The seats themselves are snug and supportive up front, and in back I had no issues comfortably fitting my 6-foot frame behind the driver’s seat in my ideal position. Cargo space in back is generous considering the SUV’s sloping roofline. The frunk has a built-in drain and cupholders to function as a cooler when it’s not holding 4.7 cubic feet of stuff. This is the first Mustang to actually be a practical family car (those weird one-off ’60s shooting brakes notwithstanding).
Is the Mustang Mach-E Worth It?
With prices starting at $43,995 before any federal and state rebates or incentives, you’d frankly be foolish to not consider a Mustang Mach-E if you’re in the market for a premium electric vehicle like a Tesla Model 3 or Model Y, a Polestar 2, or Volvo XC40 Recharge. Well-equipped from the factory, our Mustang Mach-E Premium started at $48,100 and had three options: dual motor AWD ($2,700), the Extended Range battery ($5,000), and Rapid Red paint ($400), bringing its sticker price to $56,200.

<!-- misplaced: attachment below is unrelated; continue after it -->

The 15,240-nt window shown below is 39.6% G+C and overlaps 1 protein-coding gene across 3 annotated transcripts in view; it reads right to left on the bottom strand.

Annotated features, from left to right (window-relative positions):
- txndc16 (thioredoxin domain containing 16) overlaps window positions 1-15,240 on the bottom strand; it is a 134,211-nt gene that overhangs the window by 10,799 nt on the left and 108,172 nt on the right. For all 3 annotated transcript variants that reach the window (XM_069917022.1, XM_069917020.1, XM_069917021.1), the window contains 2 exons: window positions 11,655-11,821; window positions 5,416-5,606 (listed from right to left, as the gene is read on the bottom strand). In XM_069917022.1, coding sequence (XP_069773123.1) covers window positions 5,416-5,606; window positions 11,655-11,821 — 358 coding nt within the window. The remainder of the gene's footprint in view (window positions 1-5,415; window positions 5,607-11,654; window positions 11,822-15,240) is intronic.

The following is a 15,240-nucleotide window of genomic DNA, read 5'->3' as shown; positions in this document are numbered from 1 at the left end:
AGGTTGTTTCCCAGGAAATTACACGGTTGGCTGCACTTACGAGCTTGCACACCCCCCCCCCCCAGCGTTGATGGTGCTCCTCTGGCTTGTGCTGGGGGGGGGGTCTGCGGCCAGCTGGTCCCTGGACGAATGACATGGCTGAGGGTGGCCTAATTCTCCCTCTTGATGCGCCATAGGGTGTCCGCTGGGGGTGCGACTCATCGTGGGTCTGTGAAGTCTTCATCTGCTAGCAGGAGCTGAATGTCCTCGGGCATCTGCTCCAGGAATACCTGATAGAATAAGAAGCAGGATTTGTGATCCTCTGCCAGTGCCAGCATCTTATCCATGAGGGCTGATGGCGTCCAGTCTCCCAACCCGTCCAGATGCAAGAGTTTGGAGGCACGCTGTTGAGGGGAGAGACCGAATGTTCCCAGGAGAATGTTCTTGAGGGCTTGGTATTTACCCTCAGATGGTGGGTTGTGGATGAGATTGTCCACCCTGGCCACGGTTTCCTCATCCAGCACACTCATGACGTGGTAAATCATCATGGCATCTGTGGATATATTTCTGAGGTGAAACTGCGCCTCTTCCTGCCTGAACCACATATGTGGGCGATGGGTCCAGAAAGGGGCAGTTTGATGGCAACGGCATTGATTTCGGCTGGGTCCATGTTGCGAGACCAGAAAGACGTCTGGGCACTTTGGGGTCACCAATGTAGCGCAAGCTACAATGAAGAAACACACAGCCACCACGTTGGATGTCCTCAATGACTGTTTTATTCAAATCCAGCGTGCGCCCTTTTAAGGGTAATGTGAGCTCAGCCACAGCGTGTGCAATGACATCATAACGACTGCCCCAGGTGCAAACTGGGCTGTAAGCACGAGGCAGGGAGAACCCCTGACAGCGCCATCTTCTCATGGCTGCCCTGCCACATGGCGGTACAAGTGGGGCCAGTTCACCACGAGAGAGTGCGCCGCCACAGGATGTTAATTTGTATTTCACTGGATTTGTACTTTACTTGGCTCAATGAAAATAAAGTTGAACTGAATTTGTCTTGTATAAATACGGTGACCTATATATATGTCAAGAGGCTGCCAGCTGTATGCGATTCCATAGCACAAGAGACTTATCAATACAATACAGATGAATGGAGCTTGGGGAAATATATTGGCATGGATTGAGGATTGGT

The temptation to pedantically argue over what is and isn’t a Mustang will no doubt tirelessly continue, but I’d say ignore the noise. This Mustang is just as enticing a performance vehicle as my old GT, except it just so happens to be an electric SUV. And a damned good one at that.
|2021 Ford Mustang Mach-E|
|LAYOUT||Rear/front+rear-motor, RWD/AWD, 5-pass, 4-door SUV|
|MOTOR(S)||266-346-hp/317-428-lb-ft permanent-magnet electric|
|CURB WEIGHT||4,400-4,800 lb (est)|
|L x W x H||185.6 x 74.1 x 63.5-64.o in|
|0-60 MPH||4.8-6.1 sec (mfr est)|
|EPA Range||211-300 miles|
|ENERGY CONSUMPTION, CITY/HWY||Not yet rated|
|CO2 EMISSIONS, COMB||0.00 lb/mile*|
|*At the vehicle|